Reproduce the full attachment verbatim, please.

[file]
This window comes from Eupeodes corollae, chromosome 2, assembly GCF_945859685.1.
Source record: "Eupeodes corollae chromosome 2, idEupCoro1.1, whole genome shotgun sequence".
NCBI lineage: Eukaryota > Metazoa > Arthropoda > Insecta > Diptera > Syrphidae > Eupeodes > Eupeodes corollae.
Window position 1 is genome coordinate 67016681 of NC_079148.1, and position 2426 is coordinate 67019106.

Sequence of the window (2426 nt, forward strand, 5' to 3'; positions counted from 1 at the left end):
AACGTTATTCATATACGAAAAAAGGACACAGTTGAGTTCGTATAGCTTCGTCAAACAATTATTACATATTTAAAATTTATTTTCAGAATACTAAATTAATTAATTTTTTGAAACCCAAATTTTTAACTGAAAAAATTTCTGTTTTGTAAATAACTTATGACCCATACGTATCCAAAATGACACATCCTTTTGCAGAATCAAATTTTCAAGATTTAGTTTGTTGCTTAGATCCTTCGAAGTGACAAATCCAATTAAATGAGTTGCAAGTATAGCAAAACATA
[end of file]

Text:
This window comes from Eupeodes corollae, chromosome 2, assembly GCF_945859685.1.
Source record: "Eupeodes corollae chromosome 2, idEupCoro1.1, whole genome shotgun sequence".
NCBI lineage: Eukaryota > Metazoa > Arthropoda > Insecta > Diptera > Syrphidae > Eupeodes > Eupeodes corollae.
Window position 1 is genome coordinate 67016681 of NC_079148.1, and position 2426 is coordinate 67019106.

Sequence of the window (2426 nt, forward strand, 5' to 3'; positions counted from 1 at the left end):
AACGTTATTCATATACGAAAAAAGGACACAGTTGAGTTCGTATAGCTTCGTCAAACAATTATTACATATTTAAAATTTATTTTCAGAATACTAAATTAATTAATTTTTTGAAACCCAAATTTTTAACTGAAAAAATTTCTGTTTTGTAAATAACTTATGACCCATACGTATCCAAAATGACACATCCTTTTGCAGAATCAAATTTTCAAGATTTAGTTTGTTGCTTAGATCCTTCGAAGTGACAAATCCAATTAAATGAGTTGCAAGTATAGCAAAACATA